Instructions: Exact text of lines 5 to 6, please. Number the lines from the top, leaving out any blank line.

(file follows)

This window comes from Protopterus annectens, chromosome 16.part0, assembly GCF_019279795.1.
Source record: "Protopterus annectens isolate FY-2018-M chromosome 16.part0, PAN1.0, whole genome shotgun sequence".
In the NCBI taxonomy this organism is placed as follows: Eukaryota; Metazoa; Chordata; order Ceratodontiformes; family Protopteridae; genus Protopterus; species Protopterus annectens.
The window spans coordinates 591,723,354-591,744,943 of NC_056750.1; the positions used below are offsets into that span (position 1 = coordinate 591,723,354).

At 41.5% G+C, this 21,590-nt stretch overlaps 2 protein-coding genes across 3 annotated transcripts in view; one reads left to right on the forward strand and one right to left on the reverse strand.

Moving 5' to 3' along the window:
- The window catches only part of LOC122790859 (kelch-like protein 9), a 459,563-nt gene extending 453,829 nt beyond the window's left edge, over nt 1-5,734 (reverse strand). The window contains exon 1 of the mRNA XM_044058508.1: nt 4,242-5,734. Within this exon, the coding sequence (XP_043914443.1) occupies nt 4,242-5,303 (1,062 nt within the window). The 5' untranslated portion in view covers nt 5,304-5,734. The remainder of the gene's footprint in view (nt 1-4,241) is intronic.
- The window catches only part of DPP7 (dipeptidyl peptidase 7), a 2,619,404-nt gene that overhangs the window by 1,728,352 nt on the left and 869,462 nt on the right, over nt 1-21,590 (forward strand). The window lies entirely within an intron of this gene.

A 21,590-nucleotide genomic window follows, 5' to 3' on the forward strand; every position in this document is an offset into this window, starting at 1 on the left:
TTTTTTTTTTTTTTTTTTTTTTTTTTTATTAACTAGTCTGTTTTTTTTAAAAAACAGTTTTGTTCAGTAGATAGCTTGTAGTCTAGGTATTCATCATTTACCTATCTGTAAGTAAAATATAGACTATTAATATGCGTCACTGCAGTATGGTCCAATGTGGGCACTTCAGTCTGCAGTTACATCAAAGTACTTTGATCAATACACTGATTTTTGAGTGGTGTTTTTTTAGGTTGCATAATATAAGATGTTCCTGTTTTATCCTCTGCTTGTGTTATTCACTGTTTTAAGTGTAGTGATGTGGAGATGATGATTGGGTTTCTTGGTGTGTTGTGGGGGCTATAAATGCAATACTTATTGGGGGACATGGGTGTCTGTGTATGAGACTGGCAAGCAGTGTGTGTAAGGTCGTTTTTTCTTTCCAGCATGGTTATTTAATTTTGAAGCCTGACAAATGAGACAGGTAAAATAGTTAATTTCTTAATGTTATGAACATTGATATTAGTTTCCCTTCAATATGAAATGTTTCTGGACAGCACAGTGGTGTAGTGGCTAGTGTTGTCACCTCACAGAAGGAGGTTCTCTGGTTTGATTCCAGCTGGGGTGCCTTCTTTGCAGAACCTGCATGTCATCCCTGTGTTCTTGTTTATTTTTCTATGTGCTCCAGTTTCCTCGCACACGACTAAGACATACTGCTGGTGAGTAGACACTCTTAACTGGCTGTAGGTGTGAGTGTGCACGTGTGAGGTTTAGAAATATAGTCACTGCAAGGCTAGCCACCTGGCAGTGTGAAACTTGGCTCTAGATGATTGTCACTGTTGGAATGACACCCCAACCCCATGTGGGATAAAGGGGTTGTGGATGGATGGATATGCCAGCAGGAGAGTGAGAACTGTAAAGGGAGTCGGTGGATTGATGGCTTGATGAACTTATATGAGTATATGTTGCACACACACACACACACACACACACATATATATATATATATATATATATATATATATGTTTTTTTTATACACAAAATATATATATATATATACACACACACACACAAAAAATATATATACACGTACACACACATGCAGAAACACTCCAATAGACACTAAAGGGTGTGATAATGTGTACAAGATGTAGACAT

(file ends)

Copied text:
At 41.5% G+C, this 21,590-nt stretch overlaps 2 protein-coding genes across 3 annotated transcripts in view; one reads left to right on the forward strand and one right to left on the reverse strand.

Moving 5' to 3' along the window: